Category: Books and Writers

Women Talking About

“It cost me a lot to be who I am. I stood up in front of the world with my arms wide open and I said: Come, let’s talk. Let’s talk, night after night. And the world and me, we talked every night. Sometimes I was rejected. It cost me so much to be out front; I cried tears of blood.”

-Chavela Vargas, the grand dame of Mexican song

Imagining the civic self: architecture and public art in Cleveland

Mirror panels reflecting Cleveland Public Auditorium

The interplay between Cleveland’s architecture and public art serves as a striking and ever adapting chronicle of the city’s history and ambitions. Like many great American cities, Cleveland was an industrial titan, experienced White flight, and is now being “rediscovered” by the children and grandchildren of those who abandoned the city for a suburban ideal.

Rock and Roll Hall of Fame

As more people are drawn back to the city center, they will finally experience its deep beauty. Downtown Cleveland’s distinctive cityscape is defined by a cornucopia of styles: Beaux Arts buildings, corporate glass palaces of late 20th century vintage, and the wacky modernist architecture of the Rock & Roll Hall of Fame.

“Free Stamp” by Coosje van Bruggen and Claes Oldenburg

The city’s public art is an inventive and dynamic compliment to its downtown architecture. “Free Stamp” at Willard Park anchors Cleveland’s public art as both historically resonant and forward thinking. The piece references Ohio’s status as a Union state in the Civil War by way of giant pop art sculpture. Newer works like the mirror panels at the Huntington Convention Center literally reflect the Cleveland Public Auditorium, a significant city landmark.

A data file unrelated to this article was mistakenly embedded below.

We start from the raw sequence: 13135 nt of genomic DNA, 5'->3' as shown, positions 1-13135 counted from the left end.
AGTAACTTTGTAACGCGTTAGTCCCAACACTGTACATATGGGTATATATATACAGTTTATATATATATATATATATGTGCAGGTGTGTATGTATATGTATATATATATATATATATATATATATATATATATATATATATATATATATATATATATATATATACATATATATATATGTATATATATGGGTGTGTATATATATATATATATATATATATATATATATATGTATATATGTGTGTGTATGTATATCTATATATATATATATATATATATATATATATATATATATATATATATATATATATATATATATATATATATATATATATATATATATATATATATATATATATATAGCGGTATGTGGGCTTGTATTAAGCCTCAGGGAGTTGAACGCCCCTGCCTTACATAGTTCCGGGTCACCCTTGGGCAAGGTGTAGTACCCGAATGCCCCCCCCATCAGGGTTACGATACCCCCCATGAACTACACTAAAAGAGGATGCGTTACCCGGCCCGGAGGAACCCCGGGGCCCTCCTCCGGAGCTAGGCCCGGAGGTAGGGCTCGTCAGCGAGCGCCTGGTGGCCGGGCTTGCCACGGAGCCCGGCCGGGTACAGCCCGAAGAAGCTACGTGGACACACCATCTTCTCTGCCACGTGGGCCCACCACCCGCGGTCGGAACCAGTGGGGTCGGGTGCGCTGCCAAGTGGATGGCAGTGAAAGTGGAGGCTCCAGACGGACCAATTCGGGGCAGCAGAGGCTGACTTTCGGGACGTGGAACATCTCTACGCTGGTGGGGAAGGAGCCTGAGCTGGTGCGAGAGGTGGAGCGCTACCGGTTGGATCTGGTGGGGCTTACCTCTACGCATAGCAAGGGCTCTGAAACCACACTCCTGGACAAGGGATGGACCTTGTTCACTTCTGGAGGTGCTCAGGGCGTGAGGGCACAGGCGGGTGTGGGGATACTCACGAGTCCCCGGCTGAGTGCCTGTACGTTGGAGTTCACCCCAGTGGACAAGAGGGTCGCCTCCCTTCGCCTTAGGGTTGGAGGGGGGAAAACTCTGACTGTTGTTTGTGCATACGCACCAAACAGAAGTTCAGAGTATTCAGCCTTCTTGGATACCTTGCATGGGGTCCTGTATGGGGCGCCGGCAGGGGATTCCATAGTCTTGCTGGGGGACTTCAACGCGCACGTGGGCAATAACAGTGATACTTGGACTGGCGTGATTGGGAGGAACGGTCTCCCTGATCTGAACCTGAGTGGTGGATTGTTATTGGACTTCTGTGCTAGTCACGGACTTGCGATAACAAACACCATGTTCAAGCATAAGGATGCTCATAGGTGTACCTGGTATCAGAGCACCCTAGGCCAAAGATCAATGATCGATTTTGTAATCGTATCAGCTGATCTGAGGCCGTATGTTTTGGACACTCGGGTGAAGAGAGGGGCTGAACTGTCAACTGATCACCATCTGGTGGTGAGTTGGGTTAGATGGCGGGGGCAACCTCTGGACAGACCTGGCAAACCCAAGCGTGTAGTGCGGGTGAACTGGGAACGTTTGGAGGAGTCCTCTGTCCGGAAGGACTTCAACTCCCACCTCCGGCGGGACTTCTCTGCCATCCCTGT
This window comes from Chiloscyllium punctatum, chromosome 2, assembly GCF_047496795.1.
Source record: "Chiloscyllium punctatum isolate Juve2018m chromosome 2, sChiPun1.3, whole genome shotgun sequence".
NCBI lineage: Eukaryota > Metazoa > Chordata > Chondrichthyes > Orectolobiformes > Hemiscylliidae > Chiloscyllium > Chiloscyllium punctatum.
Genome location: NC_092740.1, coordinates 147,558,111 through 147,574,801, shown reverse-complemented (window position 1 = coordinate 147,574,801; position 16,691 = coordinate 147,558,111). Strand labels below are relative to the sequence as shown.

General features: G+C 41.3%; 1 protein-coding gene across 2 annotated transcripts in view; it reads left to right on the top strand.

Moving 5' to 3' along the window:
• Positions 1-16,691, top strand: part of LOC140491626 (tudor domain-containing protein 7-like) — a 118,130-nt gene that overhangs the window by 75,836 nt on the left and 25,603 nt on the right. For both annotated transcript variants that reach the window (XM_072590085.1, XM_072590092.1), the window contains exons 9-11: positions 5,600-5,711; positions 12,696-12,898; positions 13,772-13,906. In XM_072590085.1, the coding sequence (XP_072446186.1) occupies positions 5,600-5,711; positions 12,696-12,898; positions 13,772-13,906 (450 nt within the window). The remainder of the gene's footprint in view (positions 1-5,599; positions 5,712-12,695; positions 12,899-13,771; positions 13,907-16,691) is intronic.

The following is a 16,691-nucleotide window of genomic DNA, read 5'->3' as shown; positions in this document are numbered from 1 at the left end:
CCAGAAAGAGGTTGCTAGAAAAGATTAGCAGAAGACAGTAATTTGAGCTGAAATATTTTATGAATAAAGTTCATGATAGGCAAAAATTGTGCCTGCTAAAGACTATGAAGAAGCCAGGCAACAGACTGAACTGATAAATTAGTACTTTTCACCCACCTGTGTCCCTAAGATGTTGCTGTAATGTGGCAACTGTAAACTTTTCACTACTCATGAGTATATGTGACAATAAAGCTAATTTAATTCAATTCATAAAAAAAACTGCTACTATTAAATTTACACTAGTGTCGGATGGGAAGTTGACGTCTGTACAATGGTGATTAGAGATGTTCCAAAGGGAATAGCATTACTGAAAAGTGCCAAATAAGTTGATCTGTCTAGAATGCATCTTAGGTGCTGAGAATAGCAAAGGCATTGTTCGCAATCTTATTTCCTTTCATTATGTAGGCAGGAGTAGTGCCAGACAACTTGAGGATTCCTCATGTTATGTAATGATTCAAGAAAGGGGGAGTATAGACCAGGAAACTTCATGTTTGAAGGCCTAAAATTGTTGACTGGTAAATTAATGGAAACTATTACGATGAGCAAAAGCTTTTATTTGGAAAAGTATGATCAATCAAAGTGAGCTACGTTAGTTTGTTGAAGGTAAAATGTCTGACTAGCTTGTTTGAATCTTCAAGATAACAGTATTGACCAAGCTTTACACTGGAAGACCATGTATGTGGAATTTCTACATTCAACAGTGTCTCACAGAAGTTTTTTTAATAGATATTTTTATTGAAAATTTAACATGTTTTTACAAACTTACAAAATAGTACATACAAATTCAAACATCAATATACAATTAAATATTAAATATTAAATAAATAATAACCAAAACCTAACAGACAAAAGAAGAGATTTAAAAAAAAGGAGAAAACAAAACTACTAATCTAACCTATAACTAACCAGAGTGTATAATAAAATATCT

View of downtown Cleveland

A city’s architecture and public art help shape a community’s understanding of itself and the image it seeks to portray to the world. Downtown Cleveland is rich ground for exploration and scholarship.

Women of Portland

Name: Anne K.F.
Neighborhood: Alameda
Years lived in Portland: 65+

1. What do you like most about Portland?
The fact that we come up with initiatives for change that become models for the nation. For the last eight years Morrison Children and Family Services has worked with parents identified as possibly losing custody of their kids. Parents who had the same experience of addiction and lost their children who are now in recovery mentor parents who are at risk of losing custody of their children. All these innovative service agencies that take risks, I love that about Portland.

2. How can we make Portland a better place to live?
Stop demolishing old houses. Keep the quality and look of the neighborhoods.

3. What is your personal motto? What words do you live by?
Look for the good in every situation. There is always a positive take on the worst developments. You can make positive change in the world.

Originally posted on


Henrietta Lacks by Kadir Nelson

Henrietta Lacks “Mother of Modern Medicine” saved and continues to save and extend the lives of millions of people around the world. Ms. Lacks was honored with a portrait by Kadir Nelson to be displayed at the Smithsonian National Portrait Gallery and the National Museum of African American History and Culture. May her name and legacy never be forgotten.